My 'NEW' Indoor Casting & Cigar Smoking Station

Patriot

NES Member
Rating - 100%
141   0   0
Joined
Apr 1, 2005
Messages
4,784
Likes
205
Location
Norfolk County, Massachusetts
I've been putting together a casting station to do my casting indoors and
completed it today. I tested it with a great big Montecristo Churchill to
check it out for venting performance. It works fabulous!

I've got about $30 dollars into it. $20 for the various pieces of venting duct
purchased at the Depot and another $10 for a connector for the fan I used.
All other pieces I scrounged from various places.

The shroud is a Compaq computer case that was discarded at my dump and I
had all the various hardware to put it together. I used to work at a Computer
Typesetting company and a friend had some industrial fans that he had left
over that push around 130 CFM so I got one of those. A drill and my metal
cutting blade on my portable sabre saw did the cutting. Works great (at least
with the cigar). [smile]

(The ashes to the left of the Lyman Mag20 are from my cigar...)

Venting Shroud
 
Last edited:

Patriot

NES Member
Rating - 100%
141   0   0
Joined
Apr 1, 2005
Messages
4,784
Likes
205
Location
Norfolk County, Massachusetts
Nice, I may steal some of your ideas. My concern with any venting setup is the loss of heat , it looks like this is much more efficient than a fan and open window...thanks for posting.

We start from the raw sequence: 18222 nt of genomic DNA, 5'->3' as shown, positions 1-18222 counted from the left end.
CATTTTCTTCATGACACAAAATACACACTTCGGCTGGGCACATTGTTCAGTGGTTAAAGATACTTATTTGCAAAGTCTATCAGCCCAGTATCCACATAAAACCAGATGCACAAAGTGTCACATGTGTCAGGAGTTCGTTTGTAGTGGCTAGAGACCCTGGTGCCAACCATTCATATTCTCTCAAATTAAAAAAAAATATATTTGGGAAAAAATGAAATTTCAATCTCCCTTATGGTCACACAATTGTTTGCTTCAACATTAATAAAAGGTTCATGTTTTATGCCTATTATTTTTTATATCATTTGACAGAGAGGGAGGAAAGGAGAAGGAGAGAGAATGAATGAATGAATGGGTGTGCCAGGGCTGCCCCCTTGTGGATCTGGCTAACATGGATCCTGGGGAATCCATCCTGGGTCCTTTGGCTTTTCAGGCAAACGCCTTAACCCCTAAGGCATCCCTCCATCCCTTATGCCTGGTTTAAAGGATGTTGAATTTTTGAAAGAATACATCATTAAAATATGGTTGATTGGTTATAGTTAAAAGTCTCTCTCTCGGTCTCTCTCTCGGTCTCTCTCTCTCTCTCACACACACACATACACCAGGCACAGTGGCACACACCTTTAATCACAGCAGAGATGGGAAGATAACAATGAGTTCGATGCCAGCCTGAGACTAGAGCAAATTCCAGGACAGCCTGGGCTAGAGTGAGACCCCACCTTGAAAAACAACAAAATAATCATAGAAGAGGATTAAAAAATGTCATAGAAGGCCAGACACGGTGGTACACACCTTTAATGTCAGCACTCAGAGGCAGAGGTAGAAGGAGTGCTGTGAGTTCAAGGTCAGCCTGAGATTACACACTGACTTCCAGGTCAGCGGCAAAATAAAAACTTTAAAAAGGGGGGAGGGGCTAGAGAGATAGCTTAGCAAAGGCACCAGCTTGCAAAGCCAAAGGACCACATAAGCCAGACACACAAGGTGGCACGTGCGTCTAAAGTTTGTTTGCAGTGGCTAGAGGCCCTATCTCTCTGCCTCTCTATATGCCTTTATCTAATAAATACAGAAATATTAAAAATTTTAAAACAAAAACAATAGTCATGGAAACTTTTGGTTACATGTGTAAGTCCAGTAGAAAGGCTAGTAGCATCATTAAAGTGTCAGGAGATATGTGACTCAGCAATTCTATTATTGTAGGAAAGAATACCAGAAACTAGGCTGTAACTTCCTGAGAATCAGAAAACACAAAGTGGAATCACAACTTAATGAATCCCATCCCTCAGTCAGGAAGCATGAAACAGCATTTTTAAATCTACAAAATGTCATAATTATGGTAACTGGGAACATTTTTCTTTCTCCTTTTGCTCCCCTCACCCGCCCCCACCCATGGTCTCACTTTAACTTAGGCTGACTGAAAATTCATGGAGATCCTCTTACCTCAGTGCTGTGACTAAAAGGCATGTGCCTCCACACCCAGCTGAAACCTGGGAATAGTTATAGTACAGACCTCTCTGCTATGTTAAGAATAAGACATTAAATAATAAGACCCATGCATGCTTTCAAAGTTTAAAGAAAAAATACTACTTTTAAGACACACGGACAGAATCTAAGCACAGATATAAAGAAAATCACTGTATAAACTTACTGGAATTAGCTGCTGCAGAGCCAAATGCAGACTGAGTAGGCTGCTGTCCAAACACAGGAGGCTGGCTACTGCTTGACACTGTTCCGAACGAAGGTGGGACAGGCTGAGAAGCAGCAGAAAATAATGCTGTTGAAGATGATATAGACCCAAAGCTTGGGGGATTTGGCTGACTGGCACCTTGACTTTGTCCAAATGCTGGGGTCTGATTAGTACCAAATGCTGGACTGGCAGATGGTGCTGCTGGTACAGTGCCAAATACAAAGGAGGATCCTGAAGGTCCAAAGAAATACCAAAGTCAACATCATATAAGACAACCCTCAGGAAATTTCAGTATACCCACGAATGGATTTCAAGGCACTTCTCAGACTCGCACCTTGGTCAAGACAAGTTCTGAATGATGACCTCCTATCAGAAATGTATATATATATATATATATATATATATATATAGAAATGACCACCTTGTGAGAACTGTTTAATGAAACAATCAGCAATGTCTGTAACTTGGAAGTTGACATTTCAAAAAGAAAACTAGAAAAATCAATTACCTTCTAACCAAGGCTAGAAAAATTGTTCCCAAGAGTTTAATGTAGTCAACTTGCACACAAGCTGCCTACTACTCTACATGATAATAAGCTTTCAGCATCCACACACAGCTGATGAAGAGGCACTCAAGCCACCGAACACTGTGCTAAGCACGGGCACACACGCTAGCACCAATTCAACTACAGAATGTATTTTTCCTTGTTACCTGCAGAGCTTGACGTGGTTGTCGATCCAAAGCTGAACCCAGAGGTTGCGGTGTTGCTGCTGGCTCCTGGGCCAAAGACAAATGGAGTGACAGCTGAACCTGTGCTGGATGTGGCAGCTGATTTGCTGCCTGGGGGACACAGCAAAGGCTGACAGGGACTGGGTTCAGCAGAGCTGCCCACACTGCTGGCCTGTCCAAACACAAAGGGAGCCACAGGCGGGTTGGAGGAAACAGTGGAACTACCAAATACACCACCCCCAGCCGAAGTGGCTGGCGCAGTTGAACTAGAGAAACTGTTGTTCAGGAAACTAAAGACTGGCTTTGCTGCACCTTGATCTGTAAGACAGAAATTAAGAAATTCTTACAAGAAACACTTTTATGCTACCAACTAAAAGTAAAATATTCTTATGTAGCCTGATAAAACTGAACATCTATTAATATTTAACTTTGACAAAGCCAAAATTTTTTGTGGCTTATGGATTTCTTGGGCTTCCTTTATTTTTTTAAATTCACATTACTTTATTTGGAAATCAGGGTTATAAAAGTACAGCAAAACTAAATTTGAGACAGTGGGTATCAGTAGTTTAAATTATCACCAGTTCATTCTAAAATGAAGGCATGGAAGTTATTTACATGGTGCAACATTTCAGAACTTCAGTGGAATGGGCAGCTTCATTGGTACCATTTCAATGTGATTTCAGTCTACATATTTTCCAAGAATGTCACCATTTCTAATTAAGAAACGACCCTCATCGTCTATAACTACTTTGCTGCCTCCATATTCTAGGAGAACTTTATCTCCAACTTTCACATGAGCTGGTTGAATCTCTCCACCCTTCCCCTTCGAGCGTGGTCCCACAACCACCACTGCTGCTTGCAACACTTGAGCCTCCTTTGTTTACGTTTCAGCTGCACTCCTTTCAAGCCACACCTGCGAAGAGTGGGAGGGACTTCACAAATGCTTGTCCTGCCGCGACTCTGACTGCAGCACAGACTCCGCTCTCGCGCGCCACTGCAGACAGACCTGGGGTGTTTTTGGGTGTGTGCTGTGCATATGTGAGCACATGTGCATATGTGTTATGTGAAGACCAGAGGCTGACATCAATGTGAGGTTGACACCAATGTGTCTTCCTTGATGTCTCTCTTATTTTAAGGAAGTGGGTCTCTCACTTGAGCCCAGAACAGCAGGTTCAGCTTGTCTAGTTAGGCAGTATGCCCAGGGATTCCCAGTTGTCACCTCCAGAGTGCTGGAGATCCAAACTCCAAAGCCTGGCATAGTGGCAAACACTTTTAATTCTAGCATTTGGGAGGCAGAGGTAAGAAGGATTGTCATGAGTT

Yeah, I was concerned with that also. The outdoor vent is a standard dryer vent with a
flap which helps. I am going to build a metal box (from scrap) and put some insulation in
it along with some stick on magnet material so that I can cover the fan when not in use.
The steel shroud will work fine with the magnets. The short vent pipe run also helps. I have
about 3-4 ft of vent pipe from the back of the shroud all the way to the outside. For the
time being I will cover the fan with a fabric bag with a tie.

On the back of the shroud I have a 5" to 4" reducer which completely encloses the fan
area as my fan is slightly larger than four inches. I sealed the edges where the reducer
mates to the back of the shroud with some caulking for a nice tight seal. The opening
where the fan is mounted clears the entire fan blade so not to have any back pressure.

I used metal tape and clamps on each of the mating connections to make sure there are
no leaks as well.

ETA: The shroud is around 8" at the top and I spread it out to around 16" at the bottom.
I left it about 2" above the casting pot so I can still get my molds on the heating plate.
 
Last edited:

Fixxah

NES Member
Rating - 100%
41   0   0
Joined
May 1, 2008
Messages
30,707
Likes
10,613
Location
Outskirts of Tiot.
Nice setup Richard. My only suggestion would be to tape EVERY joint because with fan location the vent is under pressure and will push fumes through the cracks for you to enjoy breathing. As for the cigar, try to keep leaded fingers from contact.
 
Rating - 100%
4   0   0
Joined
Jul 16, 2008
Messages
1,802
Likes
91
Location
Middlesex County, MA
Do you have both the dryer and the "fume hood" going into the same pipes? Is there any concern about lead being pulled into the dryer?